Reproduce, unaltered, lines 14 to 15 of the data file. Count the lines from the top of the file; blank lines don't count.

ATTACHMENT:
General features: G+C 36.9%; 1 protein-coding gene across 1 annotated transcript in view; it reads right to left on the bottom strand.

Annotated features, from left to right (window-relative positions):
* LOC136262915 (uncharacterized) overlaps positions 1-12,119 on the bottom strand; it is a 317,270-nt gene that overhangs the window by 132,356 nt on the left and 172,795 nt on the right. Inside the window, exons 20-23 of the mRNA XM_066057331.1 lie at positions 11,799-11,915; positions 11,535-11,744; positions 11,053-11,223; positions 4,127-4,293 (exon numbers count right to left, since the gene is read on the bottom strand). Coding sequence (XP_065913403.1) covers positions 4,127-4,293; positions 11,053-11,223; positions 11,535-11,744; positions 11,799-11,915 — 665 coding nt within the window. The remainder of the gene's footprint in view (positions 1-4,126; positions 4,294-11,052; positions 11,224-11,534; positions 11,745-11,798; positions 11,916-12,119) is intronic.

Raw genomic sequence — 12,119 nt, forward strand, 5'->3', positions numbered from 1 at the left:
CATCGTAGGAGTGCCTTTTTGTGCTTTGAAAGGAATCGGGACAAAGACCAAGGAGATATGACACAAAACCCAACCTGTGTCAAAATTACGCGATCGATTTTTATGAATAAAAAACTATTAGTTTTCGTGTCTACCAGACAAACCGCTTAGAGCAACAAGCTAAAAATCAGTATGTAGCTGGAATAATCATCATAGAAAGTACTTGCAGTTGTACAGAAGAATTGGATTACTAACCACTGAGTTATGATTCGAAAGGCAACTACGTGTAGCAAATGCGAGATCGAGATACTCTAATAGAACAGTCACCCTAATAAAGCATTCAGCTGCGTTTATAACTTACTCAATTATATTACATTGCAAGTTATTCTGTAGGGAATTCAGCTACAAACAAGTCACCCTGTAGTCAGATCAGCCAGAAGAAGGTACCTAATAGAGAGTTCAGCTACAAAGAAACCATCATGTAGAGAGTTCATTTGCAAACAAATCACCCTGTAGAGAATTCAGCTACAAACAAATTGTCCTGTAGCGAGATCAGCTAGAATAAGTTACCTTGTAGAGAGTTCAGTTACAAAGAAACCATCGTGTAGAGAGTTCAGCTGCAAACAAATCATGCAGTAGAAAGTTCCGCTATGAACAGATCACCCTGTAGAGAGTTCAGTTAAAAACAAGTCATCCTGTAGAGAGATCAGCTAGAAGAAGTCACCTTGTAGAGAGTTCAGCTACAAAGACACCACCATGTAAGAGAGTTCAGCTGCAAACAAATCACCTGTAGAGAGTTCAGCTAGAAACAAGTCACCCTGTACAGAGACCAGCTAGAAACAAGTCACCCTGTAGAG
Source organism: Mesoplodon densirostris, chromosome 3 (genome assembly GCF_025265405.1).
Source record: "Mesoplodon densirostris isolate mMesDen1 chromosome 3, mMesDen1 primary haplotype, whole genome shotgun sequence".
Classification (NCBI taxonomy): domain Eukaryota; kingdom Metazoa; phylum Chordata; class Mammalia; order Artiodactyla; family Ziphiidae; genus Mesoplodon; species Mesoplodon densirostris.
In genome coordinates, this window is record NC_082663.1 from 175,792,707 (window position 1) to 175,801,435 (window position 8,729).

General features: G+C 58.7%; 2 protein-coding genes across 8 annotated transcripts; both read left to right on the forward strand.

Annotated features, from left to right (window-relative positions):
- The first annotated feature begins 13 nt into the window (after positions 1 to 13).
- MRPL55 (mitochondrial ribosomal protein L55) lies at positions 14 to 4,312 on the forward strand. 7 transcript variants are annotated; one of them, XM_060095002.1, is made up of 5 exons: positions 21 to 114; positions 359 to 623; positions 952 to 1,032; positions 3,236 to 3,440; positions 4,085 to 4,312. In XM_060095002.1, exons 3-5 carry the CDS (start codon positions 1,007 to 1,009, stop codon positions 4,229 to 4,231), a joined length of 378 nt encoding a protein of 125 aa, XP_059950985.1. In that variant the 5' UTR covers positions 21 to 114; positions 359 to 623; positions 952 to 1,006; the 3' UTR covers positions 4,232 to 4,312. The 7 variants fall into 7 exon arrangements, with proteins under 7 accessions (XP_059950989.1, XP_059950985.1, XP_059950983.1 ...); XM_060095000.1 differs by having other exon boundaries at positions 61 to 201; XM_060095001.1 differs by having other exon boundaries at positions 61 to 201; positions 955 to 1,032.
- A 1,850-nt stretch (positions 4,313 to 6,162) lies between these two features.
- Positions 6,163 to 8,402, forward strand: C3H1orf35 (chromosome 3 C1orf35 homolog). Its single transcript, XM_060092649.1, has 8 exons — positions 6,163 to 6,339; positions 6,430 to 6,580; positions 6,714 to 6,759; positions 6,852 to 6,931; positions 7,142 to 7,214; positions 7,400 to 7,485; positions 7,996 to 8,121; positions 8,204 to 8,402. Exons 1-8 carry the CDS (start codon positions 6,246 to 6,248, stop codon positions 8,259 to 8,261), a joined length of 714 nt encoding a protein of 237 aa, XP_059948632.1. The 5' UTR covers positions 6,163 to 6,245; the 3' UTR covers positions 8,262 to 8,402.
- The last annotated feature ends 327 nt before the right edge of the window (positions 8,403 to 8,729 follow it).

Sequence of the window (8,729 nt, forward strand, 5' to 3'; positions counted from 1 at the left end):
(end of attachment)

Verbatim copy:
- A 1,850-nt stretch (positions 4,313 to 6,162) lies between these two features.
- Positions 6,163 to 8,402, forward strand: C3H1orf35 (chromosome 3 C1orf35 homolog). Its single transcript, XM_060092649.1, has 8 exons — positions 6,163 to 6,339; positions 6,430 to 6,580; positions 6,714 to 6,759; positions 6,852 to 6,931; positions 7,142 to 7,214; positions 7,400 to 7,485; positions 7,996 to 8,121; positions 8,204 to 8,402. Exons 1-8 carry the CDS (start codon positions 6,246 to 6,248, stop codon positions 8,259 to 8,261), a joined length of 714 nt encoding a protein of 237 aa, XP_059948632.1. The 5' UTR covers positions 6,163 to 6,245; the 3' UTR covers positions 8,262 to 8,402.